top of page
  • Writer's pictureKatie Boer

Dementia Diaries: Dementia is uncomfortable. There is a stigma.

Updated: Aug 26, 2019

08/24/17 -- I deleted my 3 most recent Facebook live videos with my mother and have re-written this post Lord knows how many times trying not to "upset" anyone.

But I'm upset.

I had a GREAT 1st day at my new job and was thrilled to share it with my mom. I woke up early, worked all day, and passed up opportunities to spend time with new coworkers--I wanted to. I was looking forward to seeing my mom. But when I walked in I saw her arguing and being rude to one of the most selfless caretakers in her memory care. It broke my heart.

She was grumpy and mad I didn't come visit sooner or more often. I wanted to cry.

In the past I've shown mostly positive videos of her and I enjoying the sunset. Which is fun. But that wasn't today and if that makes you uncomfortable--I'm really sorry. Dementia is not a "comfortable" topic.

Please know before we ever started recording video (let alone going live) my mom and I talked almost immediately after her first diagnosis about documenting the real life struggles.

But I'm torn. My mother and I have talked numerous times about sharing what dementia "looks like" -- the good and he bad; and my mother has repeatedly shared with me that if she can make a difference she would like to do that.

But if we're really being REAL. That's not just sharing the good times. It means sharing the tears, the struggles, the agonizing reality of the confusion, distraction and overwhelming anxiety she's experiencing every day. Earlier today my mom sat next to me in tears and tried to explain to me (fairly coherently I might add) that she thought her dementia was getting worse.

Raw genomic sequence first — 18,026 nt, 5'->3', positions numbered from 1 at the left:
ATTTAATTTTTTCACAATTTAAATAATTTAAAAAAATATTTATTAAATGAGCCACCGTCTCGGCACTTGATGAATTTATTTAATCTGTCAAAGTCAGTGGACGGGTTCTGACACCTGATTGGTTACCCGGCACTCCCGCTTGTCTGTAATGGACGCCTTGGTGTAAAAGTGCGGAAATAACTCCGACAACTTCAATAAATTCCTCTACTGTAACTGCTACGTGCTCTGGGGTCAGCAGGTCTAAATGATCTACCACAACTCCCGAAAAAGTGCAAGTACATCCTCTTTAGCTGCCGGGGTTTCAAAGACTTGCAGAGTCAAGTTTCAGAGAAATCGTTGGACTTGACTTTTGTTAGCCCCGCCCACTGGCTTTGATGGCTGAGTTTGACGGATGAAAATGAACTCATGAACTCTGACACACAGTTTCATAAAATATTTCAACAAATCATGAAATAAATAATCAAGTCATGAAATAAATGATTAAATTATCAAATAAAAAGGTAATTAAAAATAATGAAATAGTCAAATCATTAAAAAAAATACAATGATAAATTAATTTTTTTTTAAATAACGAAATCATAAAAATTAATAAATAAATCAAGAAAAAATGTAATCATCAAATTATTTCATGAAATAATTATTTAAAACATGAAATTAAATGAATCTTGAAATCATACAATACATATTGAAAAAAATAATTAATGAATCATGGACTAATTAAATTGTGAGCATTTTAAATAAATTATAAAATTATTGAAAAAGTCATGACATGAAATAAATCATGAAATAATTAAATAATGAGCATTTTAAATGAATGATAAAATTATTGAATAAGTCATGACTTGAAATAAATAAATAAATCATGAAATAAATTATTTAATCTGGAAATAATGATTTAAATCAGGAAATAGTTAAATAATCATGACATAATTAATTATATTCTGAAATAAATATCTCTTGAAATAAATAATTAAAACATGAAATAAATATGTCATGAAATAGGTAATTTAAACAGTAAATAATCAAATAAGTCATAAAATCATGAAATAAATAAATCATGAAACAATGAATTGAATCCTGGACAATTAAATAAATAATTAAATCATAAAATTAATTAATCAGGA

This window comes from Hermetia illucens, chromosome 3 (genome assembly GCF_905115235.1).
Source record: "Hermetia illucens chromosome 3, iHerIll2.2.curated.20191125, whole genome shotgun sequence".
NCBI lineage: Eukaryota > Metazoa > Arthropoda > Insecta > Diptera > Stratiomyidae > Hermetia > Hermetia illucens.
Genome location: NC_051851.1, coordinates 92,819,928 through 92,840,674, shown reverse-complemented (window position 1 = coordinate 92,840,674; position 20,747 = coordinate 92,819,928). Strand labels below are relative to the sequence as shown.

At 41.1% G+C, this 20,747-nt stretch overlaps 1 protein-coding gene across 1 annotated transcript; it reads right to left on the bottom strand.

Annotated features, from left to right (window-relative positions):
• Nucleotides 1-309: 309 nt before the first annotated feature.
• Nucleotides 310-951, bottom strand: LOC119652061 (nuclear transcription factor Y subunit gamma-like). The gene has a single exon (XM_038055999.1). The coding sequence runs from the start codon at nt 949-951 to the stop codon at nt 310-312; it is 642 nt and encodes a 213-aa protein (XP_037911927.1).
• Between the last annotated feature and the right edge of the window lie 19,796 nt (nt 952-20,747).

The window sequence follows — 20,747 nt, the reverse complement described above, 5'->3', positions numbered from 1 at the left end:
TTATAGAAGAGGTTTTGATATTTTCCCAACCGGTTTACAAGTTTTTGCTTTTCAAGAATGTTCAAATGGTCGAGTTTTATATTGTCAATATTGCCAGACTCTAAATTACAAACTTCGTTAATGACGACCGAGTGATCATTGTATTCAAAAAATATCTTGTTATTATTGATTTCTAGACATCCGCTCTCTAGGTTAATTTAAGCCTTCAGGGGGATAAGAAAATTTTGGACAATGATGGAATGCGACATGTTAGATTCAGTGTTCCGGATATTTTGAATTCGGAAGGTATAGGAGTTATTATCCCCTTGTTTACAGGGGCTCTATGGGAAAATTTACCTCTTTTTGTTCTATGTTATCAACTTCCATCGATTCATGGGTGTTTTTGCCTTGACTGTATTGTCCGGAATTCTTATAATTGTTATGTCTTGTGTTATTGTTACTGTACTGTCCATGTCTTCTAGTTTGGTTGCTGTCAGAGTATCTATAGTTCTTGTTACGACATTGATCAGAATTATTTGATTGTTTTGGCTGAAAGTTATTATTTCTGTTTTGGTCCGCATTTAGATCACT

How heartbreaking.

People see my videos and say "Wow! She's doing so well!" But they don't see the days when she can't stand up straight, when she can't speak normally or when she falls and micro fractures bones in her back from falling out of chairs that she fell asleep in because her hallucinations made her too scared to sleep in her own bed.

That said... maybe moving forward I'll end these videos "earlier" or summarize them in my own words later. I'm considering that even though my mother has often asked to do these videos together.

Point is... dementia IS an awkward thing to talk about--there's a STIGMA attached to dementia. No one wants dementia. Frankly it's my worst nightmare. And here's what happens--people become EMBARRASSED. Some refuse to talk about it or admit it's there--even though talking about it and seeking help may actually keep them independent longer.

Yes. I wasn't patient today. I was frustrated...or more so scared. I worry that if my mom is rude to the caretakers...they'll be rude back to her. If I'm being honest--that's terrifying. Pray for patience for me and there going through this.

TO CARE GIVERS everywhere (paid or not): God bless you. Thank you for your patience taking care of our loved ones. Thank you for the times our family members loose their filter and their social graces. Thank you for the constant thankless work you provide giving them dignity during such a difficult time.

Vegas friends: If you want to find ways to get involved please Lou Ruvo Center For Brain Health. They have incredible resources along with neurologists leading the charge trying to find ways to SLOW the process of memory loss. But to do this they need more awareness! More education. More people willing to be in control groups for clinical trials.

Finally....She wanted to take this pic together after our live video ended when I dropped her back off. Some days she has a hard time lifting her head up--but even then--I love that she'll still lean her head against mine. #LifeWithDementia #CaringForCarol

87 views1 comment

Recent Posts

See All
bottom of page